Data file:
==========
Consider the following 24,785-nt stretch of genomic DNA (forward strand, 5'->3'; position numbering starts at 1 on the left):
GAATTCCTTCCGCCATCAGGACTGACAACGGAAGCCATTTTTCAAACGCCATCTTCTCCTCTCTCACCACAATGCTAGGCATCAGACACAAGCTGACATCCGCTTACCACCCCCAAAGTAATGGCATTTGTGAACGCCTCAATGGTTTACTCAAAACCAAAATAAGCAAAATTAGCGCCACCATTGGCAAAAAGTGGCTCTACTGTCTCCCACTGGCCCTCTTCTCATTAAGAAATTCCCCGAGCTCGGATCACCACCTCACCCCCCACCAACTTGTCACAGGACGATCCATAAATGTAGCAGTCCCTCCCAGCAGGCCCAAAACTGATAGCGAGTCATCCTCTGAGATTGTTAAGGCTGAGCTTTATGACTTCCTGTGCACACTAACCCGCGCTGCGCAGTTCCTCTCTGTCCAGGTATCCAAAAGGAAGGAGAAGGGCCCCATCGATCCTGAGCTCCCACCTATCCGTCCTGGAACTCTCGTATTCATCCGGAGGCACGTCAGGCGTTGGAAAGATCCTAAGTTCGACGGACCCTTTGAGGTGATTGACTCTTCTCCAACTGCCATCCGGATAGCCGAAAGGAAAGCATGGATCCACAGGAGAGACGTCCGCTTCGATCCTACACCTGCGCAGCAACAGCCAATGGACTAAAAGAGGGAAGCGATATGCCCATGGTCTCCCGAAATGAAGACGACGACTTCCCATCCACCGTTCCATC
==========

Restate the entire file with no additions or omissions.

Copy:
Consider the following 24,785-nt stretch of genomic DNA (forward strand, 5'->3'; position numbering starts at 1 on the left):
GAATTCCTTCCGCCATCAGGACTGACAACGGAAGCCATTTTTCAAACGCCATCTTCTCCTCTCTCACCACAATGCTAGGCATCAGACACAAGCTGACATCCGCTTACCACCCCCAAAGTAATGGCATTTGTGAACGCCTCAATGGTTTACTCAAAACCAAAATAAGCAAAATTAGCGCCACCATTGGCAAAAAGTGGCTCTACTGTCTCCCACTGGCCCTCTTCTCATTAAGAAATTCCCCGAGCTCGGATCACCACCTCACCCCCCACCAACTTGTCACAGGACGATCCATAAATGTAGCAGTCCCTCCCAGCAGGCCCAAAACTGATAGCGAGTCATCCTCTGAGATTGTTAAGGCTGAGCTTTATGACTTCCTGTGCACACTAACCCGCGCTGCGCAGTTCCTCTCTGTCCAGGTATCCAAAAGGAAGGAGAAGGGCCCCATCGATCCTGAGCTCCCACCTATCCGTCCTGGAACTCTCGTATTCATCCGGAGGCACGTCAGGCGTTGGAAAGATCCTAAGTTCGACGGACCCTTTGAGGTGATTGACTCTTCTCCAACTGCCATCCGGATAGCCGAAAGGAAAGCATGGATCCACAGGAGAGACGTCCGCTTCGATCCTACACCTGCGCAGCAACAGCCAATGGACTAAAAGAGGGAAGCGATATGCCCATGGTCTCCCGAAATGAAGACGACGACTTCCCATCCACCGTTCCATC